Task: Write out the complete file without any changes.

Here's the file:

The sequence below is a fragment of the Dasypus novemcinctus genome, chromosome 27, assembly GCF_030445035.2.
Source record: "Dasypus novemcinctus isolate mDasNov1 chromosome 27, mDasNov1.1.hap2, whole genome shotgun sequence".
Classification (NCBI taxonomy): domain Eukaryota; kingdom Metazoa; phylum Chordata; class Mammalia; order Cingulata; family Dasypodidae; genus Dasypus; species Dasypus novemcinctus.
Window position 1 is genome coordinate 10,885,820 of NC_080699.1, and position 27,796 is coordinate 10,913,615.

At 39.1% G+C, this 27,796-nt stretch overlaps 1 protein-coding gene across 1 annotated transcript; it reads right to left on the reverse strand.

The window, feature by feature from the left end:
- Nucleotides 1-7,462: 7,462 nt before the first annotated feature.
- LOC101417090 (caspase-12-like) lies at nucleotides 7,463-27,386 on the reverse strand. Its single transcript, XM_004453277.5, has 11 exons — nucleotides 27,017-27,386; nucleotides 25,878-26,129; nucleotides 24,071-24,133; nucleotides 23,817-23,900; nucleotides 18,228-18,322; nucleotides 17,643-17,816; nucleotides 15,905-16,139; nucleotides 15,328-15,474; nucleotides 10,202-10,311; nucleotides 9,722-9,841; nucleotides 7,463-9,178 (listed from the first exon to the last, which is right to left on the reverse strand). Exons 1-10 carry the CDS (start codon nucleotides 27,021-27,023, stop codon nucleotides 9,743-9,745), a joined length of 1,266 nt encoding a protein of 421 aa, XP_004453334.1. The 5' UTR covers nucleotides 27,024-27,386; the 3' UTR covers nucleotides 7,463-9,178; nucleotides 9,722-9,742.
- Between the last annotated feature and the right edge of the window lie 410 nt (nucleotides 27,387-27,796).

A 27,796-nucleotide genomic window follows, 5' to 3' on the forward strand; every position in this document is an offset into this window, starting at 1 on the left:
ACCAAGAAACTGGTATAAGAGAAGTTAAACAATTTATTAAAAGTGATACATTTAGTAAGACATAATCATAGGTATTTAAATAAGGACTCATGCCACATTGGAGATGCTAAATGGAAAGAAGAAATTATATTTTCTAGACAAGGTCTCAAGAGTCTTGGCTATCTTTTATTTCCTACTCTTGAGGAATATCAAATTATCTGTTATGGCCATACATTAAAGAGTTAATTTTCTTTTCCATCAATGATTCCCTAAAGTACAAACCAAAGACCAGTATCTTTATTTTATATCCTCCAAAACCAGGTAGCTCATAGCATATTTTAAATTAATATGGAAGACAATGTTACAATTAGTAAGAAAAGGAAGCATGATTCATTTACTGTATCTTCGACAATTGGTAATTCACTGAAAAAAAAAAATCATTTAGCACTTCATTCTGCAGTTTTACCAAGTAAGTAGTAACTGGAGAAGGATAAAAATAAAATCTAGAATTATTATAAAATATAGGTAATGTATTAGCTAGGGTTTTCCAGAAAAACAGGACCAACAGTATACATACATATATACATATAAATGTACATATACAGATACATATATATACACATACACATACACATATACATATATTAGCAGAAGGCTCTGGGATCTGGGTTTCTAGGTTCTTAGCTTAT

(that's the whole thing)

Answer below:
The sequence below is a fragment of the Dasypus novemcinctus genome, chromosome 27, assembly GCF_030445035.2.
Source record: "Dasypus novemcinctus isolate mDasNov1 chromosome 27, mDasNov1.1.hap2, whole genome shotgun sequence".
Classification (NCBI taxonomy): domain Eukaryota; kingdom Metazoa; phylum Chordata; class Mammalia; order Cingulata; family Dasypodidae; genus Dasypus; species Dasypus novemcinctus.
Window position 1 is genome coordinate 10,885,820 of NC_080699.1, and position 27,796 is coordinate 10,913,615.

At 39.1% G+C, this 27,796-nt stretch overlaps 1 protein-coding gene across 1 annotated transcript; it reads right to left on the reverse strand.

The window, feature by feature from the left end:
- Nucleotides 1-7,462: 7,462 nt before the first annotated feature.
- LOC101417090 (caspase-12-like) lies at nucleotides 7,463-27,386 on the reverse strand. Its single transcript, XM_004453277.5, has 11 exons — nucleotides 27,017-27,386; nucleotides 25,878-26,129; nucleotides 24,071-24,133; nucleotides 23,817-23,900; nucleotides 18,228-18,322; nucleotides 17,643-17,816; nucleotides 15,905-16,139; nucleotides 15,328-15,474; nucleotides 10,202-10,311; nucleotides 9,722-9,841; nucleotides 7,463-9,178 (listed from the first exon to the last, which is right to left on the reverse strand). Exons 1-10 carry the CDS (start codon nucleotides 27,021-27,023, stop codon nucleotides 9,743-9,745), a joined length of 1,266 nt encoding a protein of 421 aa, XP_004453334.1. The 5' UTR covers nucleotides 27,024-27,386; the 3' UTR covers nucleotides 7,463-9,178; nucleotides 9,722-9,742.
- Between the last annotated feature and the right edge of the window lie 410 nt (nucleotides 27,387-27,796).

A 27,796-nucleotide genomic window follows, 5' to 3' on the forward strand; every position in this document is an offset into this window, starting at 1 on the left:
ACCAAGAAACTGGTATAAGAGAAGTTAAACAATTTATTAAAAGTGATACATTTAGTAAGACATAATCATAGGTATTTAAATAAGGACTCATGCCACATTGGAGATGCTAAATGGAAAGAAGAAATTATATTTTCTAGACAAGGTCTCAAGAGTCTTGGCTATCTTTTATTTCCTACTCTTGAGGAATATCAAATTATCTGTTATGGCCATACATTAAAGAGTTAATTTTCTTTTCCATCAATGATTCCCTAAAGTACAAACCAAAGACCAGTATCTTTATTTTATATCCTCCAAAACCAGGTAGCTCATAGCATATTTTAAATTAATATGGAAGACAATGTTACAATTAGTAAGAAAAGGAAGCATGATTCATTTACTGTATCTTCGACAATTGGTAATTCACTGAAAAAAAAAAATCATTTAGCACTTCATTCTGCAGTTTTACCAAGTAAGTAGTAACTGGAGAAGGATAAAAATAAAATCTAGAATTATTATAAAATATAGGTAATGTATTAGCTAGGGTTTTCCAGAAAAACAGGACCAACAGTATACATACATATATACATATAAATGTACATATACAGATACATATATATACACATACACATACACATATACATATATTAGCAGAAGGCTCTGGGATCTGGGTTTCTAGGTTCTTAGCTTAT